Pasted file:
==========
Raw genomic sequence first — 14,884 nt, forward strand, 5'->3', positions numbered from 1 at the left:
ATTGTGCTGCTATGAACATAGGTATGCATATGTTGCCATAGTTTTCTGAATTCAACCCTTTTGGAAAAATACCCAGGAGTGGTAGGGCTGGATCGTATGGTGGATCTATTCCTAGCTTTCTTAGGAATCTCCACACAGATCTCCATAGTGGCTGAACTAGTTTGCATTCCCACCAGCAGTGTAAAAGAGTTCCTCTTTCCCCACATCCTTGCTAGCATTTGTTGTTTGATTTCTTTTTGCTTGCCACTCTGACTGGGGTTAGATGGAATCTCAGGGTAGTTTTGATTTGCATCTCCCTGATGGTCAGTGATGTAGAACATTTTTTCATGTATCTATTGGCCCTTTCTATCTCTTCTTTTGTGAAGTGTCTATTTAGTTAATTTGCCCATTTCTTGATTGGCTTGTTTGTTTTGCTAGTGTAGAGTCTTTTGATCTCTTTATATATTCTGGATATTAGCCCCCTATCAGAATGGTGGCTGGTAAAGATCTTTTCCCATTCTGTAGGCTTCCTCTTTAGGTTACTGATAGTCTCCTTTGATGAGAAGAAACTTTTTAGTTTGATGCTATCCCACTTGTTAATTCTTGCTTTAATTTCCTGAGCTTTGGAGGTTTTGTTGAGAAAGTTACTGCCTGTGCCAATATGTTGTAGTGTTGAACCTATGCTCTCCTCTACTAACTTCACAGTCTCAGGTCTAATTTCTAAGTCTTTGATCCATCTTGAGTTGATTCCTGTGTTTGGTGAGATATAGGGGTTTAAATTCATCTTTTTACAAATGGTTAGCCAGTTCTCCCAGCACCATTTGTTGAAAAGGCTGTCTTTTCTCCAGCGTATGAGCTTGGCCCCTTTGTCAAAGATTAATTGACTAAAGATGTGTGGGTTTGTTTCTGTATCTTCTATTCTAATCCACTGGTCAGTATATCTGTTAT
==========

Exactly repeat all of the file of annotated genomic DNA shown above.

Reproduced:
Raw genomic sequence first — 14,884 nt, forward strand, 5'->3', positions numbered from 1 at the left:
ATTGTGCTGCTATGAACATAGGTATGCATATGTTGCCATAGTTTTCTGAATTCAACCCTTTTGGAAAAATACCCAGGAGTGGTAGGGCTGGATCGTATGGTGGATCTATTCCTAGCTTTCTTAGGAATCTCCACACAGATCTCCATAGTGGCTGAACTAGTTTGCATTCCCACCAGCAGTGTAAAAGAGTTCCTCTTTCCCCACATCCTTGCTAGCATTTGTTGTTTGATTTCTTTTTGCTTGCCACTCTGACTGGGGTTAGATGGAATCTCAGGGTAGTTTTGATTTGCATCTCCCTGATGGTCAGTGATGTAGAACATTTTTTCATGTATCTATTGGCCCTTTCTATCTCTTCTTTTGTGAAGTGTCTATTTAGTTAATTTGCCCATTTCTTGATTGGCTTGTTTGTTTTGCTAGTGTAGAGTCTTTTGATCTCTTTATATATTCTGGATATTAGCCCCCTATCAGAATGGTGGCTGGTAAAGATCTTTTCCCATTCTGTAGGCTTCCTCTTTAGGTTACTGATAGTCTCCTTTGATGAGAAGAAACTTTTTAGTTTGATGCTATCCCACTTGTTAATTCTTGCTTTAATTTCCTGAGCTTTGGAGGTTTTGTTGAGAAAGTTACTGCCTGTGCCAATATGTTGTAGTGTTGAACCTATGCTCTCCTCTACTAACTTCACAGTCTCAGGTCTAATTTCTAAGTCTTTGATCCATCTTGAGTTGATTCCTGTGTTTGGTGAGATATAGGGGTTTAAATTCATCTTTTTACAAATGGTTAGCCAGTTCTCCCAGCACCATTTGTTGAAAAGGCTGTCTTTTCTCCAGCGTATGAGCTTGGCCCCTTTGTCAAAGATTAATTGACTAAAGATGTGTGGGTTTGTTTCTGTATCTTCTATTCTAATCCACTGGTCAGTATATCTGTTAT